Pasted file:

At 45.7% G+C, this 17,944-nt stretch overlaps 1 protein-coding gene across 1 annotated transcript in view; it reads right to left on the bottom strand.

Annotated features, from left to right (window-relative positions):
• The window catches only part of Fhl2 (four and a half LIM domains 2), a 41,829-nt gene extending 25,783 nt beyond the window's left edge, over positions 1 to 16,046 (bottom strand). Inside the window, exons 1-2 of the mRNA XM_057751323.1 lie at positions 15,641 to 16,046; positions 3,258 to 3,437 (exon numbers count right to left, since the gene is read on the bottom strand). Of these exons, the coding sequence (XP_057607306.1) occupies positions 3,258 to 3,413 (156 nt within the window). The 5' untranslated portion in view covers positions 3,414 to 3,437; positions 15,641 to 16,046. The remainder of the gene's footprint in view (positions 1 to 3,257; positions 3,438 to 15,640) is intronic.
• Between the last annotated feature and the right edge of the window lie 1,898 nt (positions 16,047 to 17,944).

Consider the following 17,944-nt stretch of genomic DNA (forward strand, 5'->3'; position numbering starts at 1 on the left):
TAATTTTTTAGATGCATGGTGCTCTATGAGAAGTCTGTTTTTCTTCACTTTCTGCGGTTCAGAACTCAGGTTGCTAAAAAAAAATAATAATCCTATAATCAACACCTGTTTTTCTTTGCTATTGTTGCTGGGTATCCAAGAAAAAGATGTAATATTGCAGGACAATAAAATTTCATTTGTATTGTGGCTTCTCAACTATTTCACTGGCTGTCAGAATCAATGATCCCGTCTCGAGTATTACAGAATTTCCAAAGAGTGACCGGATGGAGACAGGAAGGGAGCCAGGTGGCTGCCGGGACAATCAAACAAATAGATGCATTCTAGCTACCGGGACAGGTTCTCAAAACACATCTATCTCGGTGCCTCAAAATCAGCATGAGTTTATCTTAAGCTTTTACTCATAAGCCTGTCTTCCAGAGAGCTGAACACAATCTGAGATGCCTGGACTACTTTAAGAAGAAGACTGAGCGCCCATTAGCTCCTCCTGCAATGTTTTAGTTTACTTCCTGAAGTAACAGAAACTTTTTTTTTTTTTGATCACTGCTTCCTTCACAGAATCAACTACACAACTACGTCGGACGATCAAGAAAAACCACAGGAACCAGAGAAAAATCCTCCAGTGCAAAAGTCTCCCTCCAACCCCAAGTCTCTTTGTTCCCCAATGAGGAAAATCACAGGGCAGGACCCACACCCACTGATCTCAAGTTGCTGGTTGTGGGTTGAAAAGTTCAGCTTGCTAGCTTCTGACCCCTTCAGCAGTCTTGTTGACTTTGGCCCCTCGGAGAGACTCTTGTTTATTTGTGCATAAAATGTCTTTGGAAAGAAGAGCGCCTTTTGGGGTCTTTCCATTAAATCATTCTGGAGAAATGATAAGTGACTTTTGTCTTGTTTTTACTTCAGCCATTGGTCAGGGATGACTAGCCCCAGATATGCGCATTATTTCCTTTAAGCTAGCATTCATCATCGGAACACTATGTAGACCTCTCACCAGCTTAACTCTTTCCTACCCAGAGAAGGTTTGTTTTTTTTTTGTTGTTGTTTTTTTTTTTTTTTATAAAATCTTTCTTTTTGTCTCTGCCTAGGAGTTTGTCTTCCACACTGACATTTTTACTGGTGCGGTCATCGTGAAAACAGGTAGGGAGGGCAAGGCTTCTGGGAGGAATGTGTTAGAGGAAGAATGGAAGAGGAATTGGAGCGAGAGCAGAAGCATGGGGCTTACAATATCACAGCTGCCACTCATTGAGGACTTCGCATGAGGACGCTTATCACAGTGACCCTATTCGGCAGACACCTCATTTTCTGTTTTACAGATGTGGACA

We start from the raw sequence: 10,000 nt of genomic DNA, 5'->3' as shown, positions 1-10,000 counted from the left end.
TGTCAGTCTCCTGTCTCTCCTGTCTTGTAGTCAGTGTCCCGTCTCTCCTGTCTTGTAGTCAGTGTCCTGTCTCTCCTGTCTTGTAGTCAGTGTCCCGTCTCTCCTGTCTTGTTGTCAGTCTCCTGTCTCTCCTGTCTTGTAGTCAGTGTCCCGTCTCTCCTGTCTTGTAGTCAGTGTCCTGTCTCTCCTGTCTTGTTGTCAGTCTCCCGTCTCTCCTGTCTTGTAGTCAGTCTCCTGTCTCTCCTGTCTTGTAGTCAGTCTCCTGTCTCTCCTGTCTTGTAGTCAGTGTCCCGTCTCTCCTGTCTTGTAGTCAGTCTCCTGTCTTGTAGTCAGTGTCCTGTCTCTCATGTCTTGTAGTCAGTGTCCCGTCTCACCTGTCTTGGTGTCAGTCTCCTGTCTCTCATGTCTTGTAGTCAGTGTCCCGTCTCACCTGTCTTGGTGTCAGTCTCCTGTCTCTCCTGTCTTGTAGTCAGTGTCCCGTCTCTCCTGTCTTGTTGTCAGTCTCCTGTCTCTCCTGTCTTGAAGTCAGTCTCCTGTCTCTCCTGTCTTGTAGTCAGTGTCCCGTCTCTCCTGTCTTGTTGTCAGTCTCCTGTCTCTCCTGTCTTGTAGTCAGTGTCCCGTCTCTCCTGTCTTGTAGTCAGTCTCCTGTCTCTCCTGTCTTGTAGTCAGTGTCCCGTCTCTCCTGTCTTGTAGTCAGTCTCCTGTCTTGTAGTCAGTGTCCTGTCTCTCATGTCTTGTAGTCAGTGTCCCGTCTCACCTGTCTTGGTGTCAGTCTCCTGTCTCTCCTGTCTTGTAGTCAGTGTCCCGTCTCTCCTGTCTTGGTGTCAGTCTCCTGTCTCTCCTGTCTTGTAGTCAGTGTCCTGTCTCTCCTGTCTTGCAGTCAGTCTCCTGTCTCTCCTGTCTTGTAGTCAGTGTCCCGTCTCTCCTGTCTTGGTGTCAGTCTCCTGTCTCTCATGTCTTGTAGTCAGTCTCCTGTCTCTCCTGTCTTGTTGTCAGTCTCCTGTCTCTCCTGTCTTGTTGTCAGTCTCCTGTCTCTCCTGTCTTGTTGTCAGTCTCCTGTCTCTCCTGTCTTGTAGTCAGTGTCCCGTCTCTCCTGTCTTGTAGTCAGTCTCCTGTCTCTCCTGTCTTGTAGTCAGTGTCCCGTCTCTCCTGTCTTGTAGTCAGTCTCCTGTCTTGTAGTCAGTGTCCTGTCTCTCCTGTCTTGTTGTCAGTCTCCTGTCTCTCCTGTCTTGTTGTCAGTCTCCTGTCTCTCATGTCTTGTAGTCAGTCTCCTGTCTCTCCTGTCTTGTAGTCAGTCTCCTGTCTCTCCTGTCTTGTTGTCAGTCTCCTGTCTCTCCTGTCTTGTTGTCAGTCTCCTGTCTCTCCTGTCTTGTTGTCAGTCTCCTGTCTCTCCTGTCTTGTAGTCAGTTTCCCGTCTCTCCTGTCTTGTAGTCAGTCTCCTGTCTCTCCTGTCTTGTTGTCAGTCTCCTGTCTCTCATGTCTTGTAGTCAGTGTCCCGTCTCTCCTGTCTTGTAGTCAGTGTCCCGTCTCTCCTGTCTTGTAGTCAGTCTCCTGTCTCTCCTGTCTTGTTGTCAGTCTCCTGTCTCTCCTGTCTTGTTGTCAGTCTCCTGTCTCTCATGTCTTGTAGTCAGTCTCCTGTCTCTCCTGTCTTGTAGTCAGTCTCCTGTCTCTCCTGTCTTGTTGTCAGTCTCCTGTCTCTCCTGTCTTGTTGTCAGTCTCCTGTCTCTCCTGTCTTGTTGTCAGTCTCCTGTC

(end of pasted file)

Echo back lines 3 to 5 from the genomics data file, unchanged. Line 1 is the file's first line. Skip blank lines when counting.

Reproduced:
• The window catches only part of Fhl2 (four and a half LIM domains 2), a 41,829-nt gene extending 25,783 nt beyond the window's left edge, over positions 1 to 16,046 (bottom strand). Inside the window, exons 1-2 of the mRNA XM_057751323.1 lie at positions 15,641 to 16,046; positions 3,258 to 3,437 (exon numbers count right to left, since the gene is read on the bottom strand). Of these exons, the coding sequence (XP_057607306.1) occupies positions 3,258 to 3,413 (156 nt within the window). The 5' untranslated portion in view covers positions 3,414 to 3,437; positions 15,641 to 16,046. The remainder of the gene's footprint in view (positions 1 to 3,257; positions 3,438 to 15,640) is intronic.
• Between the last annotated feature and the right edge of the window lie 1,898 nt (positions 16,047 to 17,944).

Consider the following 17,944-nt stretch of genomic DNA (forward strand, 5'->3'; position numbering starts at 1 on the left):